Food shelf moving

The Kenyon Food Shelf, currently located at 98 Gunderson Blvd., will soon be moved to 518 Second St. It has remained at the current location for the last 10 years at no charge, due to the generosity of Paul Peterson and Milo Peterson Ford. (Michelle Vlasak/

Members of the Dennison, Kenyon, Nerstrand, Wanamingo and West Concord areas will find the Kenyon Food Shelf in a new location come early December, just in time for the Christmas in Kenyon celebration.

Due to the sale of the current facility, which All Seasons Community Services CEO Mary Frutiger says Milo Peterson Ford and Paul Peterson generously donated to the Food Shelf for the last 10 years, the food shelf is relocating into town.

“We have been blessed with such local support,” said Frutiger. “It’s just been amazing.”

The new location will be at 518 Second St., Kenyon, at the back of the current activity center, half a block away from the All Seasons Thrift Store. Before putting the property up for sale, Frutiger said Peterson gave them ample notice, and plans to continue to work with them until the move is complete.

Frutiger says the activity center uses approximately 60% of the space, so with some renovation, a little paint and elbow grease, Kenyon area contractors and volunteers are converting the current storage space to use as the food shelf. The activity center will remain at the front of the facility, and the relocated food shelf will assume the rear of the facility. Frutiger adds clients will be directed to the relocation entrance.

While greatly appreciating Peterson for providing the space over the years, Frutiger says the food shelf in turn will see a modest savings because it won’t need as much snow plowing. She adds having all three parts of the organization — the thrift store, food shelf and activity center — all located in the downtown area will make it easier to maintain. Frutiger says it’s also a blessing that there are no major costs involved with the relocation since All Seasons already owns the new space. All they need to cover is the renovation costs.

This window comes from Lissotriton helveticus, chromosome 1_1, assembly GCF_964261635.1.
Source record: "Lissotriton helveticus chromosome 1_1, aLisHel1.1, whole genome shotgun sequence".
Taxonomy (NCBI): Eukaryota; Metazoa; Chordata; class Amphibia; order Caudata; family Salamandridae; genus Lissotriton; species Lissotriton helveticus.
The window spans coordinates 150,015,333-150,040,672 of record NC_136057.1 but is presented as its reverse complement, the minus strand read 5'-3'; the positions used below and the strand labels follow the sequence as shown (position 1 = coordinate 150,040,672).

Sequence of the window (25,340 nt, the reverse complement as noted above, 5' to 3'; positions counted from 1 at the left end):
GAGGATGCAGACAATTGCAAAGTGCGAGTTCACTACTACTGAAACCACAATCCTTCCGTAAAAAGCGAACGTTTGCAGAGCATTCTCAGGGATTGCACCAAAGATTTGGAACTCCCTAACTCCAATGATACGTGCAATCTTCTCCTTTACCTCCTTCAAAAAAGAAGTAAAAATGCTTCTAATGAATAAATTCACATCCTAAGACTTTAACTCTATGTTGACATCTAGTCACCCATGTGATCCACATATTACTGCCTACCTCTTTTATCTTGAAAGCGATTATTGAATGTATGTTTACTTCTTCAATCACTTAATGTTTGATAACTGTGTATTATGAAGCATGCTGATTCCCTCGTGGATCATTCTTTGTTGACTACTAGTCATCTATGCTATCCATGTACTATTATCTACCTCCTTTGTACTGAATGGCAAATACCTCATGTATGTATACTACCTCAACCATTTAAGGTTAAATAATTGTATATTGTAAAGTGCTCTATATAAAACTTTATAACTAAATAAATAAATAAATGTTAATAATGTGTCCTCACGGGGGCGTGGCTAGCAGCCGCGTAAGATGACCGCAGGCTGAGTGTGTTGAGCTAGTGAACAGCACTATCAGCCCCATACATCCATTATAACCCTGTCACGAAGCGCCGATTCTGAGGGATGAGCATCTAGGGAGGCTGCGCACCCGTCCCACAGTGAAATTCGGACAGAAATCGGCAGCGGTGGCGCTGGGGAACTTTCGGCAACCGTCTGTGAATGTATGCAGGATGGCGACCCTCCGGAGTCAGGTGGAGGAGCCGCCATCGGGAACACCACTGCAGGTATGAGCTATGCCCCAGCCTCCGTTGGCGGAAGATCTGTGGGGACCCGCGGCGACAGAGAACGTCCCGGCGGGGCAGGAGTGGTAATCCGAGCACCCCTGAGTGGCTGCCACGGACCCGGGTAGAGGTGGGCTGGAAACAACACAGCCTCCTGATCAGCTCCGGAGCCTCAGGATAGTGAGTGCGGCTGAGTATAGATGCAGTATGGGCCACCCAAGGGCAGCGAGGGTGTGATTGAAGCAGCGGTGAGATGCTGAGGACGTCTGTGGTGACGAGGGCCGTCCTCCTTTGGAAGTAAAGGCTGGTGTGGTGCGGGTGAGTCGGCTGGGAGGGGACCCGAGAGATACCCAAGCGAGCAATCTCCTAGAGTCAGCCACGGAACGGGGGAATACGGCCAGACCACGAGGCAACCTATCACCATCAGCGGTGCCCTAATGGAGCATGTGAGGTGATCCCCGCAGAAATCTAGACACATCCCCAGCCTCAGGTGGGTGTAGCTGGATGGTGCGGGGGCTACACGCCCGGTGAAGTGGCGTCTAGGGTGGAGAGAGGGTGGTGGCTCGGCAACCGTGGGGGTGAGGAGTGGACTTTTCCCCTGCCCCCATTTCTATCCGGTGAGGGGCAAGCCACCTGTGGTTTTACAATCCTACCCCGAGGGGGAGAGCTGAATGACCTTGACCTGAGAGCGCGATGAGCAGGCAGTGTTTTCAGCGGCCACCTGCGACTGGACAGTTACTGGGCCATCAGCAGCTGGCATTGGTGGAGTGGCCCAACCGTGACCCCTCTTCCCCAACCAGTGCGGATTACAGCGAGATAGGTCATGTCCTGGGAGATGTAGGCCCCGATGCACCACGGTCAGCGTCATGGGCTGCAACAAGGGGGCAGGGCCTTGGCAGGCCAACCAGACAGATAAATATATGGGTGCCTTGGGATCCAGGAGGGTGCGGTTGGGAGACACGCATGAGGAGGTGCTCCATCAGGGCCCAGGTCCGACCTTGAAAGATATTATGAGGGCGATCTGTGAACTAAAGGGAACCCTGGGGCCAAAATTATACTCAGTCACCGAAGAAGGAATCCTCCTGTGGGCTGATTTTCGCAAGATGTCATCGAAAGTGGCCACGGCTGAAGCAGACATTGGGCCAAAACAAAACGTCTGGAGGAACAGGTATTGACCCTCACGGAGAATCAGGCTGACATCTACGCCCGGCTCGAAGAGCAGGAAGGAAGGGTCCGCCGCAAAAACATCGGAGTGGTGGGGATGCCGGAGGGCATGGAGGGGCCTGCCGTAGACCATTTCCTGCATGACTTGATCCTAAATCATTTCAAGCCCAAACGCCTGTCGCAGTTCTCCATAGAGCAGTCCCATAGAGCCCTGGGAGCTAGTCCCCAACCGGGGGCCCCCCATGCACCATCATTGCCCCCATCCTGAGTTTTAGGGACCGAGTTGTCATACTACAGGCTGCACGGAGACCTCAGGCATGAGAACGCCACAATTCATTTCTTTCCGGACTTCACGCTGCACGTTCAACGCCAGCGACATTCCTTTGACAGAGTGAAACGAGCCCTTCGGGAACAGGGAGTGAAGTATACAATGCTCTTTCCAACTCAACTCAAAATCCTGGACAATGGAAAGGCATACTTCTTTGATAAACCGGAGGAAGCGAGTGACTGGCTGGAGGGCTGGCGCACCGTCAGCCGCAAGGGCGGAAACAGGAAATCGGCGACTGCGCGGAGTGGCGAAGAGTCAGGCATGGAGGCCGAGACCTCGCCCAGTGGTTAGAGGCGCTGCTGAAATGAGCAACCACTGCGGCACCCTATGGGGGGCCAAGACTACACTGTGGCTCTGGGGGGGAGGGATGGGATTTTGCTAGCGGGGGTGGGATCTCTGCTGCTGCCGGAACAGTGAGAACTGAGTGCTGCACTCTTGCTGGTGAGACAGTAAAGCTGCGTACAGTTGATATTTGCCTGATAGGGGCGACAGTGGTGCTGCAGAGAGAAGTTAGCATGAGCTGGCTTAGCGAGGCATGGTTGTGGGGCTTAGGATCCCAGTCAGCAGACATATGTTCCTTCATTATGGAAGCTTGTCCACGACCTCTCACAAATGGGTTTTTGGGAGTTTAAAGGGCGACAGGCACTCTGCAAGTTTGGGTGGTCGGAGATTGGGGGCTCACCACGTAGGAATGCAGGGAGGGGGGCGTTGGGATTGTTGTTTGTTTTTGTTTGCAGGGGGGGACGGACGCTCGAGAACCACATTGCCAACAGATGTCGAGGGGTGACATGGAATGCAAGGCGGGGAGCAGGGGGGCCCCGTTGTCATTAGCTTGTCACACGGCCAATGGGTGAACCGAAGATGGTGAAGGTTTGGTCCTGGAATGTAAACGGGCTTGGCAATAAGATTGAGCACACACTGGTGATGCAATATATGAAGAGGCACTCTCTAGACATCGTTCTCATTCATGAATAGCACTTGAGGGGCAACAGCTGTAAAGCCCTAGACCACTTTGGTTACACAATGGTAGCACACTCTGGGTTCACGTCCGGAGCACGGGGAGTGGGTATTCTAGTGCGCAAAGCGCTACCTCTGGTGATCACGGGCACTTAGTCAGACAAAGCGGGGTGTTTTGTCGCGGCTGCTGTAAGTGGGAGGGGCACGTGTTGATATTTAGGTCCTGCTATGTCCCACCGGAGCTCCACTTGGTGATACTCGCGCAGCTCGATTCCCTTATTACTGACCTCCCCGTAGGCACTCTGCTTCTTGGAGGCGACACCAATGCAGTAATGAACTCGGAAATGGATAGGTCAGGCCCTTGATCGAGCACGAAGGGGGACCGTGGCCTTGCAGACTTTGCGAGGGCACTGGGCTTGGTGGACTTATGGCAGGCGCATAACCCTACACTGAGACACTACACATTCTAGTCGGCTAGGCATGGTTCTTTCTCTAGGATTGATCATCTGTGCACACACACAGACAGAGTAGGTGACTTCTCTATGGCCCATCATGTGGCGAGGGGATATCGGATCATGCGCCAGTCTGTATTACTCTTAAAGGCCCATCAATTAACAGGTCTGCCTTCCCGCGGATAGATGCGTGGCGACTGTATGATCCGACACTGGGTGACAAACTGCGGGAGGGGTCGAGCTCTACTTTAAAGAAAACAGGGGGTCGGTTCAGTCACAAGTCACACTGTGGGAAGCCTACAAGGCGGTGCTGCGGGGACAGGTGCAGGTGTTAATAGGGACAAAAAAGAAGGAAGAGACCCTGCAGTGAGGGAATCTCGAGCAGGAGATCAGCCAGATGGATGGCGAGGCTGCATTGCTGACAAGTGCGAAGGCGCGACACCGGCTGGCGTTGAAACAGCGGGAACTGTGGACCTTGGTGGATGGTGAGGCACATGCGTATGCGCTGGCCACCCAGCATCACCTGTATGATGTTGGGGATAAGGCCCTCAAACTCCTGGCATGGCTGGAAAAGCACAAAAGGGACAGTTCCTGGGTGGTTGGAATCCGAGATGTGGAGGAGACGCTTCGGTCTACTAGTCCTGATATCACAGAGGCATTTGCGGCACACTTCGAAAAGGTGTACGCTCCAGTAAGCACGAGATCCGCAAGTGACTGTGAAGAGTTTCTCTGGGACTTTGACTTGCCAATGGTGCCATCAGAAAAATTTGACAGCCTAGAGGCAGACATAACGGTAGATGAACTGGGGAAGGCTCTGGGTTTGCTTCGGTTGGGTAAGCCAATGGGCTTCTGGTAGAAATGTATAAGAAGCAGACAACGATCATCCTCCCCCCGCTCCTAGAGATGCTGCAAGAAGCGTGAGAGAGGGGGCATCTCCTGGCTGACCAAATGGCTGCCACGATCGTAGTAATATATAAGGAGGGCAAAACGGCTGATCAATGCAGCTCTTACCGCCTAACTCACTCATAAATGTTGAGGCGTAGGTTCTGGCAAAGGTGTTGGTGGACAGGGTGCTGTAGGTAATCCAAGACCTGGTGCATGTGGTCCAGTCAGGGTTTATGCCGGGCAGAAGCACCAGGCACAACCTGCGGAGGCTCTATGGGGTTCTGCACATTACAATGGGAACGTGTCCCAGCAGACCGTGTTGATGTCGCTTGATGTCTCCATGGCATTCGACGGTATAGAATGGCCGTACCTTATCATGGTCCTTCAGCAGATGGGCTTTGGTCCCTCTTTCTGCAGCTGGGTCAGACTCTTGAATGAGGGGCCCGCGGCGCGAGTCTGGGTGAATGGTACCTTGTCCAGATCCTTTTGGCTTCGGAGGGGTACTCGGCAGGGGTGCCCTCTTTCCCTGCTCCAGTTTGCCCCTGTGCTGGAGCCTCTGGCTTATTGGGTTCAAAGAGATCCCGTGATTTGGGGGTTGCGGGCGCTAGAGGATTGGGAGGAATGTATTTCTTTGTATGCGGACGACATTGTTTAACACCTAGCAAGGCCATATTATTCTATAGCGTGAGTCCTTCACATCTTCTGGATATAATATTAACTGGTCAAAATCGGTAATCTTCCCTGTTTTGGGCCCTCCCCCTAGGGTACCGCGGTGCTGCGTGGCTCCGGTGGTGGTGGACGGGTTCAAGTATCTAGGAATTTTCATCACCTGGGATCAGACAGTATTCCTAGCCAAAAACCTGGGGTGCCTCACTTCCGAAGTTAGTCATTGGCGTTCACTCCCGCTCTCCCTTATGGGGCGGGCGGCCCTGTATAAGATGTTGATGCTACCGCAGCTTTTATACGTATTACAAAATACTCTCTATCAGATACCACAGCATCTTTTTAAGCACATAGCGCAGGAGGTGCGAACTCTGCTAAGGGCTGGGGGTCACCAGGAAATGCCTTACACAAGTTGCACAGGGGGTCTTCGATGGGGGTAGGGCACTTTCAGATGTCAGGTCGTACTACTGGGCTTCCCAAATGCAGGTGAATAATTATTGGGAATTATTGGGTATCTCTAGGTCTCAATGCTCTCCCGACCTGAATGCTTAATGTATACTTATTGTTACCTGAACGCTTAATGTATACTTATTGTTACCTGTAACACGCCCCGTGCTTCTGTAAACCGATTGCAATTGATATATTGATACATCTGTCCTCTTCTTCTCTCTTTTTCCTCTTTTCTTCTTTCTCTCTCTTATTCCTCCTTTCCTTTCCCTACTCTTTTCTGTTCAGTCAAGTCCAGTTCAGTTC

“ASCS is pleased to continue to offer food security to the Kenyon, Wanamingo, West Concord, Dennison and Nerstrand, with very little break in service during the coming holiday season,” added Frutiger.

Current operations

Frutiger adds that generous families, farmers and multiple church congregations continue to provide fresh produce along with the needed funding for non-perishable food and personal care supplies. Per a flyer sent out a few weeks back, Fruitger said year-to-date, the food shelf met the needs of 259 individuals, averaging 22 families per month and distributing over 10,000 pounds of food.

Food Shelf Director Traci Werner adds that personal care products are some of the most in demand items at the food shelf, particularly things like deodorant and shampoo for men. Above all, Werner encourages anyone in need to stop by the food shelf and get the items they need.

”We have so much to give, we’re open and willing to help,” said Werner.

Those interested can call and leave message outside of business hours, or stop by business hours. The food shelf is typically open from 2 to 5 p.m. Mondays, noon to 3 p.m. Thursdays and 9 a.m. to noon on Saturdays.

Werner took over as food shelf director from Bev Jacobsen last February, after Jacobsen retired from the position. Werner moved to Kenyon two years ago from Burnsville, and wanted to get involved in the community. She began volunteering at the food shelf right away, and applied for the director position once it opened. She loves being able to meet new people, from volunteers and clients to donors.

Reach reporter Michelle Vlasak at 507-333-3128. ©Copyright 2021 APG Media of Southern Minnesota. All rights reserved.

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